Bosnia-Herzegovina is one of the most extraordinary and worthwhile countries I’ve travelled to. It was here I learned the true meaning of the kindness of strangers, and was the place which defined the direction of my blogging. The country is as geographically beautiful as it is socially hospitable.
Bosnia-Herzegovina is located in the Balkan Peninsula in South East Europe. Formerly part of Yugoslavia it gained independence in 1992, a move which was followed by war and genocide. It is bordered by three of the other former Yugoslav countries – Croatia, Montenegro and Serbia.
Bosnia-Herzegovina is divided administratively and legally into two entities: (a) Federation of Bosnia and Herzegovina (b) Republic of Srpska. The capital city of Bosnia-Herzegovina is Sarajevo, located in the centre of the country.
Visa: Citizens of a number of countries are entitled to either visa-free or visa on arrival travel for a stay of up to 90 days. All foreign nationals must register with the police within 48 hours of arrival. Ask your accommodation provider if they will do this on your behalf.
Language: To quote Britannica “the mother tongue of the vast majority is Serbo-Croatian, a term used to describe, collectively, the mutually intelligible languages now known as Serbian, Croatian, or Bosnian, depending on the speaker’s ethnic and political affiliation. So, if you have knowledge of either Serbian or Croatian then Bosnian will be manageable. I noticed that German was the second language of most older people with English as the second language of younger people.
Currency: The Bosnian Convertible Mark (BAM or KM) is a closed currency so unavailable outside of Bosnia-Herzegovina. However, as all of my Irish credit and debit cards functioned as normal in Bosnia-Herzegovina I simply went to the first ATM machine and got my BAM that way.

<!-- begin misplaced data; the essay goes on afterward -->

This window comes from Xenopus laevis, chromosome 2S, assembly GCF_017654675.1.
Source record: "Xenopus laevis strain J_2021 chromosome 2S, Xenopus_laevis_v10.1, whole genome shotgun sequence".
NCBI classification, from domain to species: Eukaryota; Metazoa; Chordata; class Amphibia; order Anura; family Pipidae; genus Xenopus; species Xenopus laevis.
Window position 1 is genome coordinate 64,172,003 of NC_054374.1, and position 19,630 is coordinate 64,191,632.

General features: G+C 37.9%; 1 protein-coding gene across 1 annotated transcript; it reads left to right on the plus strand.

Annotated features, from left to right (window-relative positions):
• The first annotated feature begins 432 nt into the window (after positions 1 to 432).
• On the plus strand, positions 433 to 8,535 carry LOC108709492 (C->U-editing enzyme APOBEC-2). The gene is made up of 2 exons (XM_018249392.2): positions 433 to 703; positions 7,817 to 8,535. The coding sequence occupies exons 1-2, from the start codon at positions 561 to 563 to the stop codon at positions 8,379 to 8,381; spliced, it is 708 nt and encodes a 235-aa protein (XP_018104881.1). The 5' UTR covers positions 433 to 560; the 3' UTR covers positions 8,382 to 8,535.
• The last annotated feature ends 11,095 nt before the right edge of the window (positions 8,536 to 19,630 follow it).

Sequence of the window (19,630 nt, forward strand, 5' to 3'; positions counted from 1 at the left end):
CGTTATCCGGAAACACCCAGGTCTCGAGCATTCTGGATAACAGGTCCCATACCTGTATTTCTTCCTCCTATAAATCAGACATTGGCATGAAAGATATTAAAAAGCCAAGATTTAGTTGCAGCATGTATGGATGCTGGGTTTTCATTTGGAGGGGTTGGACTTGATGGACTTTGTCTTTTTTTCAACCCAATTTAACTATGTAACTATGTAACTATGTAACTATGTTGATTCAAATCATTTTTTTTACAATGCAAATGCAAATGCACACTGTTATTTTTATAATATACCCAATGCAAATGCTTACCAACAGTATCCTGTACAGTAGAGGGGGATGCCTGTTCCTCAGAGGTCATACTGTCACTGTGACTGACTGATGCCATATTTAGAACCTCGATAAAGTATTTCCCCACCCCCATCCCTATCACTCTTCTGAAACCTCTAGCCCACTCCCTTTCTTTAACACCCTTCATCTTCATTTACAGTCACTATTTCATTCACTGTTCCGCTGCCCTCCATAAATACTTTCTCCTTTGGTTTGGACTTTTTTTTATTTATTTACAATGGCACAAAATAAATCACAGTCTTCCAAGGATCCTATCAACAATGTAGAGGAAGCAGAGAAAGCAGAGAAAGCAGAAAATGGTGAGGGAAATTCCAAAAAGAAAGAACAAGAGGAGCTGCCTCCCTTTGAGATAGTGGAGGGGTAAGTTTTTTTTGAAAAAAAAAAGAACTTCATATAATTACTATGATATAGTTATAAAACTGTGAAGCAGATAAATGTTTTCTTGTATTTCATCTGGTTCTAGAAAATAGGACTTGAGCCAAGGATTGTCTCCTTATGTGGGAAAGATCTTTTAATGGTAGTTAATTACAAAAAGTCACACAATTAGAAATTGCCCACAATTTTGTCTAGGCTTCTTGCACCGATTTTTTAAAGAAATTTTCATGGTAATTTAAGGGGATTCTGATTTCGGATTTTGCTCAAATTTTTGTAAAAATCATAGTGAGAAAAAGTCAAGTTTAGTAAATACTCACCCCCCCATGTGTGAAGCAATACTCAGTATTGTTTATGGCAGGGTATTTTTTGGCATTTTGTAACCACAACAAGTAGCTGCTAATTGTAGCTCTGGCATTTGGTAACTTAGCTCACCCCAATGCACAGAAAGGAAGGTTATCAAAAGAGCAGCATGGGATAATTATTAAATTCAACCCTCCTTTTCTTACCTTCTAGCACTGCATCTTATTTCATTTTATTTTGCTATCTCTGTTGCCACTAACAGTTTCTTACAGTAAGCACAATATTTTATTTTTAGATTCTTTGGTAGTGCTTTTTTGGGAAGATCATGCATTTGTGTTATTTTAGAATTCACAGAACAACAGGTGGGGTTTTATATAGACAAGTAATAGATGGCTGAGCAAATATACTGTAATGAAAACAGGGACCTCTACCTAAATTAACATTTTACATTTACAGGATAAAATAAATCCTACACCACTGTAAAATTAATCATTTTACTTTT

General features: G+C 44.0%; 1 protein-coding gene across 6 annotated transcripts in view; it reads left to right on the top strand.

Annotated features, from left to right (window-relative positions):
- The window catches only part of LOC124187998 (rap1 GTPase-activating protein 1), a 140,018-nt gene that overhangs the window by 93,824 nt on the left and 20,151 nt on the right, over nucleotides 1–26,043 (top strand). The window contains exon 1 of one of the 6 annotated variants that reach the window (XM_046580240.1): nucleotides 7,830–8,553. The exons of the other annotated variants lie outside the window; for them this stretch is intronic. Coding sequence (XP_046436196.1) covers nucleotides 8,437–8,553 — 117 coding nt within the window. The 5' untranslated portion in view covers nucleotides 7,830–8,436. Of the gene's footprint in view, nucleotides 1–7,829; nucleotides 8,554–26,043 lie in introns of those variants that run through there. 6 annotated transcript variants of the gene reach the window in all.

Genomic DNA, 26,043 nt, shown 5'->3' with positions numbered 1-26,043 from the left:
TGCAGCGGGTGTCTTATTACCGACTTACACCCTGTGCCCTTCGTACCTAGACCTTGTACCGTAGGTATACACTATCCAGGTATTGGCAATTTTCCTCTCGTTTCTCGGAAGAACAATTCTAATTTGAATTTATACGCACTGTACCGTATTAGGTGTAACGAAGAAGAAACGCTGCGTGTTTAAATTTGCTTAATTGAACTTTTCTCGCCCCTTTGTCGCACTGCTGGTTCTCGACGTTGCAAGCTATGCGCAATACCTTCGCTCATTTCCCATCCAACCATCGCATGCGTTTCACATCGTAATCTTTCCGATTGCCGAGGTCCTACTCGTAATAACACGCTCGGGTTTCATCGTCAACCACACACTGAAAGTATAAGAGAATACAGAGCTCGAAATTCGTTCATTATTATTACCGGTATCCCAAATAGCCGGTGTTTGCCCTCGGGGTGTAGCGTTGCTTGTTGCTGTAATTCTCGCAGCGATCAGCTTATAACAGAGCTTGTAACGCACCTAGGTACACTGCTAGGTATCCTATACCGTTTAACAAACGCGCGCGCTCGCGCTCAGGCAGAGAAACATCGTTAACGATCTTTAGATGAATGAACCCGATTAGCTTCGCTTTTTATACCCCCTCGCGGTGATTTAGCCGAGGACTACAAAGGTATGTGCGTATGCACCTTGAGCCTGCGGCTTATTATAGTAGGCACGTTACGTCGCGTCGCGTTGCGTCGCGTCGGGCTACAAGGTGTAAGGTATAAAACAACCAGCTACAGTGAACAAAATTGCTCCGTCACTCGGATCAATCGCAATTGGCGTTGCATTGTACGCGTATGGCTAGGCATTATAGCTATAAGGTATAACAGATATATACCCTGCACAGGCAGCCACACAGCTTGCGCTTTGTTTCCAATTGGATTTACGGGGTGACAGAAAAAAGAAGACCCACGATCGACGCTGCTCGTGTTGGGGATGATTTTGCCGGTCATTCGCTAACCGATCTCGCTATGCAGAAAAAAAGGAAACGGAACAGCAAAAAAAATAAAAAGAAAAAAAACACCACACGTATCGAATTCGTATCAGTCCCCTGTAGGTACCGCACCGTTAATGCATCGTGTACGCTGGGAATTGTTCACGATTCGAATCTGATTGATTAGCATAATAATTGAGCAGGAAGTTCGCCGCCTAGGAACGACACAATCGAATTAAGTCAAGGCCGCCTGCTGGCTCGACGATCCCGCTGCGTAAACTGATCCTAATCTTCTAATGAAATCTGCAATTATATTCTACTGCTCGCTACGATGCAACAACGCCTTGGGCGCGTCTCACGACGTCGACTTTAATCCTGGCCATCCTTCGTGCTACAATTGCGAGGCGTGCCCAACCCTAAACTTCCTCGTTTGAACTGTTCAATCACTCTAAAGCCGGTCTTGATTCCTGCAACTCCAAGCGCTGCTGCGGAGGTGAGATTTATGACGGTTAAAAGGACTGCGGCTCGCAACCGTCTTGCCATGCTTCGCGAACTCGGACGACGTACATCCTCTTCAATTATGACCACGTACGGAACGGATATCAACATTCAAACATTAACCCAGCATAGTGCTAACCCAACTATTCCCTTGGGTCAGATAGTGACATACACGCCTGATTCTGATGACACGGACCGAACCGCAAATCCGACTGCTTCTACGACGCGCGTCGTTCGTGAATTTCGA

A to B: Drive in Bosnia-Herzegovina at your peril. Roads are mostly mountainous and labyrinthine, and drivers are as fearless as their cars are ramshackle.
The best method of travel in Bosnia-Herzegovina is by bus for its excellent value and for its comprehensive network. I recommend the GetByBus website for information on national and international routes. Note that there will be lengthy delays when crossing international borders, particularly into Croatia (EU border).
The Sarajevo to Mostar line is considered one of the most beautiful rail journeys in Europe. The Railways of the Federation of Bosnia and Herzegovina (ZFBH) website contains information on rail travel in the federation whilst the Republika Srpska Railways (ZRS) website covers the Republic of Srpska. Click here for a railways route map of Bosnia Herzegovina.
Sarajevo Airport is the main entry point via air. It has a number of direct flights to select European cities plus routes to the Middle East. Sarajevo Airport was a focal point during the Siege of Sarajevo and I have covered this in my Sarajevo’s Tunnel of Hope post. Dubrovnik Airport in Croatia is a popular gateway to southern Bosnia-Herzegovina.
SAFETY AND SECURITY
Bosnia Herzegovina is a wonderful country for solo female travellers, and for travellers of any description, and I never felt threatened at any stage. In fact, I was warmly welcomed and the locals did their best to help me at all times. I even joined in a game of street football with some local kids near my apartment in Sarajevo.
My trip to Bosnia-Herzegovina coincided with the country’s first appearance in a FIFA World Cup. In Half-time in Bosnia-Herzegovina: Visiting Mostar I examine the country’s political and ethnic divisions through the medium of sport, as well as giving a guided tour of Mostar and it’s UNESCO-designated Old Bridge.
Pure curiosity brought me to Medjugorje, a Catholic pilgrimage site near Mostar. Despite being a spiritual travel novice I put this post together as a travel guide to Medjugorje. Did I experience a miracle? Find out in Spiritual Travel: The Medjugorje Miracle.
The horrors of the Siege of Sarajevo are laid bare in my Sarajevo’s Tunnel of Hope post, a post which recounts a tour of the Sarajevo tunnel which was built underneath the runway of Sarajevo Airport as a means of getting food and utility supplies into the surrounded city.
Sarajevo has seen many empires come and go. In my Sarajevo History: Europe’s Crossroad I look at the sites in the Bosnian capital associated with the country’s extensive, and often turbulent, history.